Thus far, we have identified a voting paradox in law and proposed a system of “bayesian voting” by judges in multi-member panels. There are, however, at least three major objections to my proposed system of bayesian voting:
1. Practicality (operational objection): Bayesian voting is much more cumbersome and complicated than traditional forms of voting.
2. Incommensurability (logical objection): Since each voter’s credence is subjective, it is meaningless to combine or aggregate such subjective and incommensurable values.
3. Anti-majoritarianism (ethical objection): Bayesian voting can produce anti-majoritarian outcomes.
Due to time constraints and other commitments this weekend, we will address each of these objections in future blog posts, i.e. during the last week of July.
In our 7/17 blog post, we described a voting paradox in law and presented a simple model of bayesian voting, and in our 7/18 blog post, we showed how bayesian voting might work in practice. In that post, however, we assumed judges’ votes were sincere. In this post, by contrast, we will assume that all three judges are strategic actors (see image below); that is, all three judges are going to choose extreme values, i.e. inflate or deflate their degrees of belief as the case may be, in order to achieve their preferred outcome. I am making this assumption because I want to test whether my system of bayesian voting can be successfully manipulated or gamed. Continue reading
July 19 is the 200th day of the year, so we interrupt our series of blog posts on Bayesian voting to wish our loyal followers good tidings. What will the next 100 days bring? In the meantime, enjoy …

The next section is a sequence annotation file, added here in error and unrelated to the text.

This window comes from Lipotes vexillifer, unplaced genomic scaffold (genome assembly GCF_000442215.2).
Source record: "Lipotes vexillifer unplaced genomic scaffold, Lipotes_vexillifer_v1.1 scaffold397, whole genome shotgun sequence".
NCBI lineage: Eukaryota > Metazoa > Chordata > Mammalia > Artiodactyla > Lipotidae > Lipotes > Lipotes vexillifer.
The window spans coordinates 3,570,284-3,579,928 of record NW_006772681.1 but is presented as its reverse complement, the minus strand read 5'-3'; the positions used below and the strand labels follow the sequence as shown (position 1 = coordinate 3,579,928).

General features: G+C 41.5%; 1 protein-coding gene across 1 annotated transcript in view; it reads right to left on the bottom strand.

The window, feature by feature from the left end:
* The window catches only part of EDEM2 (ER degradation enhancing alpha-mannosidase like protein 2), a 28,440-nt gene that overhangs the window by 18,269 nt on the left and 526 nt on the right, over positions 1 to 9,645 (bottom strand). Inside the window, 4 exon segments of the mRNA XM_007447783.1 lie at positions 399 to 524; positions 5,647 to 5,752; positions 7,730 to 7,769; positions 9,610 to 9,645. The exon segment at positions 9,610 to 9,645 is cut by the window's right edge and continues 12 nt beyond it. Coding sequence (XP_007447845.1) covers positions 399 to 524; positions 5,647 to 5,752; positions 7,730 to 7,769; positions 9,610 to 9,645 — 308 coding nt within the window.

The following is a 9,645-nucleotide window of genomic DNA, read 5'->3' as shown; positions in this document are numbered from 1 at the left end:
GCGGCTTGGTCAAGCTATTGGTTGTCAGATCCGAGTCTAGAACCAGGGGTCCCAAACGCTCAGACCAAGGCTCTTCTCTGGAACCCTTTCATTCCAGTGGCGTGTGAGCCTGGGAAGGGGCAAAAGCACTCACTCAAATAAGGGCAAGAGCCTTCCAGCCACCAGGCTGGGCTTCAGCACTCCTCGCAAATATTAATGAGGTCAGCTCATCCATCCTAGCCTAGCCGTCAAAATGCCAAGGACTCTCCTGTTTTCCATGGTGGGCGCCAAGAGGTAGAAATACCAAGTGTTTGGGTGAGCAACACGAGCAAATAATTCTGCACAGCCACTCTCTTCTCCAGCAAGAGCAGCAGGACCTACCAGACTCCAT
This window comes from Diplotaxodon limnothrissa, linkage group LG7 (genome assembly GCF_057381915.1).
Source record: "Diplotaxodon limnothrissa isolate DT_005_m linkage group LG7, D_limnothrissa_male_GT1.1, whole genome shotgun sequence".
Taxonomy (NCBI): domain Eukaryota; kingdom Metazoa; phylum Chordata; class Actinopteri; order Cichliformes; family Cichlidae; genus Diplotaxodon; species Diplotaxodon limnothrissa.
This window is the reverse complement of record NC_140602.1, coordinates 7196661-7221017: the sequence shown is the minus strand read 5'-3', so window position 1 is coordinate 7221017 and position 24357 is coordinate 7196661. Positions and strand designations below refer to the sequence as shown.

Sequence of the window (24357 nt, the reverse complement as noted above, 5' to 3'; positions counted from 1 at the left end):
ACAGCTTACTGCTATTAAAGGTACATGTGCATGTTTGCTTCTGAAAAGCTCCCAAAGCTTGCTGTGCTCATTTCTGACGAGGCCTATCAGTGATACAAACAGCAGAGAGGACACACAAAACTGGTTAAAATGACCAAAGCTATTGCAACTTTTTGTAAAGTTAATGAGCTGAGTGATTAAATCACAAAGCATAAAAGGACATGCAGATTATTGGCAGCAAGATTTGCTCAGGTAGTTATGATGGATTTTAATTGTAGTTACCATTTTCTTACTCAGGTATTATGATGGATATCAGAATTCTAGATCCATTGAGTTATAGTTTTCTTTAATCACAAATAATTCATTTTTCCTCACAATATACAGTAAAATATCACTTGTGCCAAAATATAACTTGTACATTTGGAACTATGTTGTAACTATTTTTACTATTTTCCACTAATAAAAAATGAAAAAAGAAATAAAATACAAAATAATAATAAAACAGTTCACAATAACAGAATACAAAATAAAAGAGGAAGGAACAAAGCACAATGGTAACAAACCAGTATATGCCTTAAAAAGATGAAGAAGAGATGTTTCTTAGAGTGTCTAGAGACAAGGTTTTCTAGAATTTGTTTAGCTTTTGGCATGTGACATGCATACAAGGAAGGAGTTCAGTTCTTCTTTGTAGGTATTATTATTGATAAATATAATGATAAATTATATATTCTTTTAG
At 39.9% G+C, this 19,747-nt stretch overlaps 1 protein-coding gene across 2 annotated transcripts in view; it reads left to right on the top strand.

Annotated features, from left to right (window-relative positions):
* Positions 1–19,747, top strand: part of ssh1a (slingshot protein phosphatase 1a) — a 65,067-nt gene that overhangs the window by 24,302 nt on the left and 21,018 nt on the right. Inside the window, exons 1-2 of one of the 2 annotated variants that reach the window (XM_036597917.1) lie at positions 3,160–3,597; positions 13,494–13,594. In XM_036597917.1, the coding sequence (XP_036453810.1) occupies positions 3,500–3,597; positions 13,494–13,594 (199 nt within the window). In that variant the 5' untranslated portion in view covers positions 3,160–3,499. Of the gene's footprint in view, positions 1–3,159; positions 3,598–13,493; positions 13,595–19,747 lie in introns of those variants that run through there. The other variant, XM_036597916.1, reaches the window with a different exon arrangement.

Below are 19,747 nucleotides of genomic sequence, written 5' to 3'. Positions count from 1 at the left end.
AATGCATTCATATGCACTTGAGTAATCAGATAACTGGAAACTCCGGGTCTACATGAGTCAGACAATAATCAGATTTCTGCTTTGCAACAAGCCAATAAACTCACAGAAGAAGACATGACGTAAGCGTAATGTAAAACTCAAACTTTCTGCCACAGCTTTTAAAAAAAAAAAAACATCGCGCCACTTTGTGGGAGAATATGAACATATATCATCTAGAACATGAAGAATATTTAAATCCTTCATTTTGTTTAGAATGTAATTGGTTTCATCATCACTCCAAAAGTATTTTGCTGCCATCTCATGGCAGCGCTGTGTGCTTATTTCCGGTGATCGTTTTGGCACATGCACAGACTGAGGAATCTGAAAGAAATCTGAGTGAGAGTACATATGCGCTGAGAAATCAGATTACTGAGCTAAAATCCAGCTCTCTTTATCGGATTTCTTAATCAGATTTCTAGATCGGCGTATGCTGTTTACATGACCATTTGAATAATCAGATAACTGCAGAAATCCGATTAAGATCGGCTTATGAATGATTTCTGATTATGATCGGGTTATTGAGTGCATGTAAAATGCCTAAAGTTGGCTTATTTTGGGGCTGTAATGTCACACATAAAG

In my previous blog post, I showed how the outcome of an appeal can depend on the type of voting rule appellate courts use to decide cases, and I mentioned a possible solution to this paradox: bayesian voting. In brief, bayesian voting would not change the way the parties make their arguments. The party with the burden of persuasion on a given legal issue would continue to write legal memoranda, submit legal briefs, and present arguments to the court, and the opposing party would also have the opportunity to do the same things, but bayesian voting would change the way appellate judges decide cases.
Specifically, instead of voting up or down on the outcome of an issue, judges using bayesian voting would have to disclose how strongly or weakly they believed in each side’s arguments. For this method to work, however, judges would have to vote sincerely (a big if, as we shall see in our next blog post), and they would have to use the same numerical scale. By way of example, see the image below, depicting a sliding scale starting at 0 (meaning complete disbelief in the arguments made by a party) and going up to 1 (meaning complete belief in a party’s arguments). So long as the judges use the same scale, it’s okay if each judge uses his own criteria to evaluate the strength of each party’s arguments. After all, the assignment of probabilities is a subjective activity; bayesian voting just makes this fact explicit.
Imagine a case or controversy C presenting two separate legal issues: standing and sovereign immunity. Specifically, (1) does plaintiff P have standing to sue, and (2) is defendant D (a governmental entity) entitled to assert the defense of sovereign immunity, either under the Eleventh Amendment or under the act of state doctrine? Further assume the case is being decided by a panel of three impartial judges: J-1, J-2, and J-3. After deliberations, a set of individual judgments emerges as follows: Continue reading
Instructions, via Dexter See: “Form a circle with Skittles on a plate (colours should be in repeated order, preferably according to colours of the rainbow e.g. purple, green, yellow, orange, red), then pour hot water over them.” (Hat tip: The Amazing Cliff Pickover.)
The entry in Wikipedia for “single-peaked preferences” explains this concept in three different ways: in words, then using formal mathematical notation, and then with a simple image. First, the concept is defined in words: Continue reading